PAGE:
Home > Research > Publications & Outputs > On (in)validating environmental models. 2. Impl...

Electronic data

  • Hydrological Processes - 2022 - Beven - On in validating environmental models 2 Implementation of a Turing‐like Test to

    Rights statement: 12m

    Accepted author manuscript, 1.57 MB, PDF document

    Embargo ends: 1/01/50

    Available under license: CC BY: Creative Commons Attribution 4.0 International License

Links

Text available via DOI:

View graph of relations

On (in)validating environmental models. 2. Implementation of a Turing‐like Test to modelling hydrological processes

Research output: Contribution to Journal/MagazineJournal articlepeer-review

Forthcoming
<mark>Journal publication date</mark>19/09/2022
<mark>Journal</mark>Hydrological Processes
Publication StatusAccepted/In press
<mark>Original language</mark>English

Abstract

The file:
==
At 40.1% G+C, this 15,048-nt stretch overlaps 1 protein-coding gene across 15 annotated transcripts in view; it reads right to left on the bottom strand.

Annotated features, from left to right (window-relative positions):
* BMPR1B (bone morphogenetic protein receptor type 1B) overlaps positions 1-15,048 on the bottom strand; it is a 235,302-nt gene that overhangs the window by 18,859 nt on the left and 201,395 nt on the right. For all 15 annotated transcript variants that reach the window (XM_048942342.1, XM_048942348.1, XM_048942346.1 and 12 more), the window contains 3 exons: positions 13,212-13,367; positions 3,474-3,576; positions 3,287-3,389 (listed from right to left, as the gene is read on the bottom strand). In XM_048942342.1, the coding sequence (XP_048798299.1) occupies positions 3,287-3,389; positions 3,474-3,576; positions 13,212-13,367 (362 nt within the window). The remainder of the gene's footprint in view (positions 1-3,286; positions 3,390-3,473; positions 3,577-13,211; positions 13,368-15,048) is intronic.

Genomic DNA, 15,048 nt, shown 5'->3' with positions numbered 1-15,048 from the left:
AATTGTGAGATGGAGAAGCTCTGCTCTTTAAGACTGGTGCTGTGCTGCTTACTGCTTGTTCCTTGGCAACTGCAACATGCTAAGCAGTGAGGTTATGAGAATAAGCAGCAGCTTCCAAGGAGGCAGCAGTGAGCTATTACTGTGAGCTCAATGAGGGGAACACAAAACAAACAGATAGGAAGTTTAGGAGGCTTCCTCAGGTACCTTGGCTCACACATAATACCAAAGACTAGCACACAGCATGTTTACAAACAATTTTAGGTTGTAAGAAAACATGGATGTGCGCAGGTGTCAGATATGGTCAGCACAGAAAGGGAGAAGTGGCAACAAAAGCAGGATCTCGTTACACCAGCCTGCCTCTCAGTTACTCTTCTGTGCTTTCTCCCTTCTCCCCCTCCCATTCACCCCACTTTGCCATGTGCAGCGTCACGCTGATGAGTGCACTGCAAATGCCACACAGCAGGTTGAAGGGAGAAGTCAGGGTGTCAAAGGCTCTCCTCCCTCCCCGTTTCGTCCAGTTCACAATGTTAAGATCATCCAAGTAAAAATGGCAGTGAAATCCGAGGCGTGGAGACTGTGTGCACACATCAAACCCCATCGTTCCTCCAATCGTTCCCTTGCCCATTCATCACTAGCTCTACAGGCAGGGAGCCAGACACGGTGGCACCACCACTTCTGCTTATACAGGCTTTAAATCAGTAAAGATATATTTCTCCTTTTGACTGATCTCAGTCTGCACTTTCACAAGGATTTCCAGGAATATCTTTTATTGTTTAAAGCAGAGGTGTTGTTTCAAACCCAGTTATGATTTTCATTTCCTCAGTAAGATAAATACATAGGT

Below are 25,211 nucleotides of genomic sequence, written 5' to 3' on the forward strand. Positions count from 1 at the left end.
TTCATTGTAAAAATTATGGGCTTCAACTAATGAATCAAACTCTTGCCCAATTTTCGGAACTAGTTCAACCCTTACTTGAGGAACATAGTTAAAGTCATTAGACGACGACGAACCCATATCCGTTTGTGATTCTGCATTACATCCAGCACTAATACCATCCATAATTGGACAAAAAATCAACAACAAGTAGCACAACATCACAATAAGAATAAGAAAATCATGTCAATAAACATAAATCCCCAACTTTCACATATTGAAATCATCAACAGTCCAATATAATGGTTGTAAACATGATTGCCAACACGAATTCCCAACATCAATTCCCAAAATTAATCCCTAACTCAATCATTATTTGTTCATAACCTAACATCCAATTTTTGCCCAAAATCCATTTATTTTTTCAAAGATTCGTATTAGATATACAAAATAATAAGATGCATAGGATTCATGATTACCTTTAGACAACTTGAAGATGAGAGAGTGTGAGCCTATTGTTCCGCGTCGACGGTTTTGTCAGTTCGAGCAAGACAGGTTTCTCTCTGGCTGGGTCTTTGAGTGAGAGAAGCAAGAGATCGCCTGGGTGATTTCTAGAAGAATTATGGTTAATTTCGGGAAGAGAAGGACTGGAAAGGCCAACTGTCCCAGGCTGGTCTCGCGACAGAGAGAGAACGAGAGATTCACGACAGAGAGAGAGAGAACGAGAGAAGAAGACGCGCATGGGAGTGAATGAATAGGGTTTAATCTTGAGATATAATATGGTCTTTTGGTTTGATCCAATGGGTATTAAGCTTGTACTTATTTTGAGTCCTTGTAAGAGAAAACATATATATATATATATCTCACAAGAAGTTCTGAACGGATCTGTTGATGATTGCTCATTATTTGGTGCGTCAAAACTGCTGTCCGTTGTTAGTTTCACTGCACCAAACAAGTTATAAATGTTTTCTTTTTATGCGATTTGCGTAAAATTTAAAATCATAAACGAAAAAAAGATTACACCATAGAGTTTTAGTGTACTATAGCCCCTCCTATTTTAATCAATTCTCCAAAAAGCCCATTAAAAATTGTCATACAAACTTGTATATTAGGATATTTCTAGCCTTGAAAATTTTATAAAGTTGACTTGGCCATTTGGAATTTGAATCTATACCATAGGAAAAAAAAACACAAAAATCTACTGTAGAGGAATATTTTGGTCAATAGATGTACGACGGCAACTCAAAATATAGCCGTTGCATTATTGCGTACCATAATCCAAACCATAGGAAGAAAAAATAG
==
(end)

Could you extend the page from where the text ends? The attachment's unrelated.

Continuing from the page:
Part 1 of this study discussed the concept of using a form of Turing-like Test for model evaluation, together with eight principles for implementing such an approach. In this part, the framing of fitness-for-purpose as a Turing-like Test is discussed, together with an example application of trying to assess whether a rainfall-runoff model might be an adequate representation of the discharge response in a catchment for predicting future natural flood management scenarios. It is shown that the variation between event runoff coefficients in the record can be used to create some limits of acceptability that implicitly take some account of the epistemic uncertainties arising from lack of knowledge about errors in rainfall and discharge observations. In the case study it is demonstrated that the model used cannot be validated in this way across all the range of observed discharges, but that behavioural models can be found for the peak flows that are the subject of interest in the application. Thinking in terms of the Turing-like Test focusses attention on the critical observations needed to test whether streamflow is being produced in the right way so that a model is considered as fit-for-purpose in predicting the impacts of future change scenarios. As is the case for uncertainty estimation in general, it is argued that the assumptions made in setting behavioural limits of acceptability should be stated explicitly to leave an audit trail in any application that can be reviewed by users of the model outputs.